Sunset over a melting Arctic.
President Trump signed executive actions Tuesday to advance the Keystone XL and Dakota Access oil pipelines, two major targets of the movement to push back against the fossil fuel industry and fight climate change. The resurrection of Keystone XL, in particular, is a slap in the face for the broad coalition of activists that persuaded Obama, in 2015, to halt its construction.
Jane Kleeb, of Bold Alliance in Nebraska, a major player in creating the coalition against Keystone XL, said in a press call Tuesday:
“This is what we’ve seen from Trump right from the early days, putting out false solution to the real problems working class families are facing. He is pretending to approve these pipelines, and yet both of them face a lot of local resistance and legal challenges, including on-the-ground permitting they have to get through.”
“Everyone counted us out when we took on KXL before,” she continued. “With our brothers and sisters in Nebraska, we will rise up again—and this time we have millions of women in the streets with us.”
"We will rise up again—and this time we have millions of women in the streets with us.”
This news comes on the heels of a report from the National Oceanic and Atmospheric Administration that 2016 was the warmest year ever, and the third warmest year in a row. NASA’s impressive climate visuals clarify just how much more heat and less ice planet Earth is experiencing, although if you haven’t seen it, hurry, because that nifty visualization, and the data behind it, might disappear at any moment.
The day Donald Trump took office, a new White House web page displayed a list of “top issues” which, unlike on the Obama White House site, does not include climate. Instead, topping those “top issues,” we find “An America First Energy Plan.” Here is paragraph two, the only place where climate is mentioned:
“For too long, we’ve been held back by burdensome regulations on our energy industry. President Trump is committed to eliminating harmful and unnecessary policies such as the Climate Action Plan and the Waters of the U.S. rule. Lifting these restrictions will greatly help American workers, increasing wages by more than $30 billion over the next 7 years.”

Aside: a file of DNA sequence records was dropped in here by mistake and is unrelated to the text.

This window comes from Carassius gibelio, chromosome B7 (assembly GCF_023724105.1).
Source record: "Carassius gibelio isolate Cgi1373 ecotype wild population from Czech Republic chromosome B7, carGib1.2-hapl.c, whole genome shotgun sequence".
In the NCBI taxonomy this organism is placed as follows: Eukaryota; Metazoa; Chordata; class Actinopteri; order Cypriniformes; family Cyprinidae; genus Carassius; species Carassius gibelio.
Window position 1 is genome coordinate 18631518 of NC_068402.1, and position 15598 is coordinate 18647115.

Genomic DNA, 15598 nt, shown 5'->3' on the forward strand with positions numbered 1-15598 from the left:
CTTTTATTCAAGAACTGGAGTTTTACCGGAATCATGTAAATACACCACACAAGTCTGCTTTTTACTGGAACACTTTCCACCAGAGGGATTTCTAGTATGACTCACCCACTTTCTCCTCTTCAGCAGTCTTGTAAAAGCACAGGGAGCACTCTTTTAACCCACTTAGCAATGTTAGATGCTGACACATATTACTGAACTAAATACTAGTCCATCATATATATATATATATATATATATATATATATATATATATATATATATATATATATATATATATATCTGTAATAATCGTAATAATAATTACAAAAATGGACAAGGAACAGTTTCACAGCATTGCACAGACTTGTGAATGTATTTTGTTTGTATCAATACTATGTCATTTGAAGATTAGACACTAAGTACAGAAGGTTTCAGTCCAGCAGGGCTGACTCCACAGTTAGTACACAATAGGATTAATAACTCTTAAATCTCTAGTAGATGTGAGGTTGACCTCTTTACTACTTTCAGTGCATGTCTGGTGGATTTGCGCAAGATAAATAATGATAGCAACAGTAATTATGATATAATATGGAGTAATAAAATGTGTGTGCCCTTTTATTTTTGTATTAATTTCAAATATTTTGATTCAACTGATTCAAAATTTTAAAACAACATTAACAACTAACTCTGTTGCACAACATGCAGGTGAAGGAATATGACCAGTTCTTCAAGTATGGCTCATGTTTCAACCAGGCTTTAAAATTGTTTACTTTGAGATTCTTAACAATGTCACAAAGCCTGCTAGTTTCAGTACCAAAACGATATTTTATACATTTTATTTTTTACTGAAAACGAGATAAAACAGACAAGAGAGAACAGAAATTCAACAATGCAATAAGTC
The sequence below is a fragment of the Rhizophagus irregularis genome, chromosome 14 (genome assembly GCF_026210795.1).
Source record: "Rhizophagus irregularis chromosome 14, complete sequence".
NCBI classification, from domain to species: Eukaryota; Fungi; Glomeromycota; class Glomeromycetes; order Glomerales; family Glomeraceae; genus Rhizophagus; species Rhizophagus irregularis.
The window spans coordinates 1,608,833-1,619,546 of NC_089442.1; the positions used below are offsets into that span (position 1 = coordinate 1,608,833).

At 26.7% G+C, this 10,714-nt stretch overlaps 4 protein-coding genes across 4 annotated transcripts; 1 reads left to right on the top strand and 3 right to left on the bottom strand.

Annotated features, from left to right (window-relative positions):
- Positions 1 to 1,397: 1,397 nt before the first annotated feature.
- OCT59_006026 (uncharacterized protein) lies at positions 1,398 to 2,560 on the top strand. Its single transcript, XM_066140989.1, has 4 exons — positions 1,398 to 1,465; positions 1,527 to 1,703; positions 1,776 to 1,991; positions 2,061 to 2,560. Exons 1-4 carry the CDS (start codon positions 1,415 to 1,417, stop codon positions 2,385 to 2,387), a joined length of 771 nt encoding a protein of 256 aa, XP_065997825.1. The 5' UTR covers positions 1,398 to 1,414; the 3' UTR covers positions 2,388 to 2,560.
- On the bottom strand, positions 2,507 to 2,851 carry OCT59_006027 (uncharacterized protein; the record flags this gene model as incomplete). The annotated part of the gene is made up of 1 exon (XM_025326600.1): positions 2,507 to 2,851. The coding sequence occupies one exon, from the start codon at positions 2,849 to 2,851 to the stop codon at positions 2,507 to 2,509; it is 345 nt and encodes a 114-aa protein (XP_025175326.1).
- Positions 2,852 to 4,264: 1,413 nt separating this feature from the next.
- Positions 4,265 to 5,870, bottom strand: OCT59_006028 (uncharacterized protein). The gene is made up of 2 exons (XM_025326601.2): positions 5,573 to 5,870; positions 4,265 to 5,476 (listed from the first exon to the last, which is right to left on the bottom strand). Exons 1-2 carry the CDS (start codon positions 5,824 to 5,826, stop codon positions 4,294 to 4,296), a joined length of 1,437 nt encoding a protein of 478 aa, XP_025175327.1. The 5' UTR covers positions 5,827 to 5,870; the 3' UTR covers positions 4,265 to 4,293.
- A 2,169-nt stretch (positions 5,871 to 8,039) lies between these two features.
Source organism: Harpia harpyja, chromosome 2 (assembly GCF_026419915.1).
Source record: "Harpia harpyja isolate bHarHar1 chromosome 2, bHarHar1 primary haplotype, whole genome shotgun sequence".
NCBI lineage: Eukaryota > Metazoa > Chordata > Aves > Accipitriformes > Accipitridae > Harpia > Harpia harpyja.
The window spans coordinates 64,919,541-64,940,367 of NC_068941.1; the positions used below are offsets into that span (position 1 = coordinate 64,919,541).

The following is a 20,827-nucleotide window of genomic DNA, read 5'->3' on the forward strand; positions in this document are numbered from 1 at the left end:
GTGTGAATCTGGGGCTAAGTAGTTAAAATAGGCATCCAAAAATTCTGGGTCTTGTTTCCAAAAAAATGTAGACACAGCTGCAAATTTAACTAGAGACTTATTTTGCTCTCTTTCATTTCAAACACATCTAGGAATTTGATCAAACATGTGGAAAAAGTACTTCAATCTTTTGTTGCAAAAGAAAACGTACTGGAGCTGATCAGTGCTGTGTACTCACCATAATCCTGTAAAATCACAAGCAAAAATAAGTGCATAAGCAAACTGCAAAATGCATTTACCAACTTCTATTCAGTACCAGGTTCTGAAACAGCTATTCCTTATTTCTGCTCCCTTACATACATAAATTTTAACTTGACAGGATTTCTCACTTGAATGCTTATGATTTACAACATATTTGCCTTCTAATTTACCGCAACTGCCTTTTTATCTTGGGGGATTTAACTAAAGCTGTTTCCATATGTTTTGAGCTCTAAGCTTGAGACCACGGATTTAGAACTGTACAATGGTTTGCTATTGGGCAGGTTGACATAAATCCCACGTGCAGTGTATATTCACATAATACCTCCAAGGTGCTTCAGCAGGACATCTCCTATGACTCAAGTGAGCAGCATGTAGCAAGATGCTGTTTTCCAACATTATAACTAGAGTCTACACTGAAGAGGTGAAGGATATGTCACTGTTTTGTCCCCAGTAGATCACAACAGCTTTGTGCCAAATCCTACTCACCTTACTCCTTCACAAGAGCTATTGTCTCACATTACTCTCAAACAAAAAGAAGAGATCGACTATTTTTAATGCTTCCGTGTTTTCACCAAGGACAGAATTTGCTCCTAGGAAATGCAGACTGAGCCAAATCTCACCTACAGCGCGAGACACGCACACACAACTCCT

That wage increase, by the way, is based on research commissioned by a fossil fuel industry nonprofit on the economic impact of opening up oil, gas, and coal exploration on all federal lands.
Obama used his executive power to create the Climate Action Plan in 2013, the first law to limit carbon emission on all coal-fired power plants. It also directed the Interior Department to to move forward on wind and solar projects on public lands by 2020. At the time, many climate activists and scientists saw that legislation as falling far short of needed action.
The Waters of the U.S. rule protects freshwater wetlands and waterways by placing them in the jurisdiction of the EPA and the U.S. Army Corps of Engineers, which oversee the Clean Water Act. Arguing that pollution upstream impacts water quality downstream, and that weak state and local regulations leave drinking water and streams vulnerable, Obama created the Waters of the U.S. rule in 2015 to help clarify and expand what waters the federal government could move to protect. Republicans say the rule is government overreach—and the U.S. Court of Appeals for the Sixth Circuit issued a nationwide stay on the rule in the fall of 2015.
These two pieces of legislation are important tools for diversifying our nation’s energy sources, building a renewable energy industry, and protecting our drinking water, lakes, and streams.
During his Senate confirmation hearing, Scott Pruitt, Trump’s pick to head the Environmental Protection Agency, faced repeated questions about his support from, and for, fossil fuel interests. U.S. Senator Sheldon Whitehouse, Democrat of Rhode Island and member of the Senate Environment and Public Works Committee, pointed to a chart listing ExxonMobil, Murray Energy, and Koch Industries, among other companies that he says have contributed to Pruitt's campaigns and organizations.
Senator Sheldon Whitehouse questioning Scott Pruitt on his associations with the fossil fuel industry.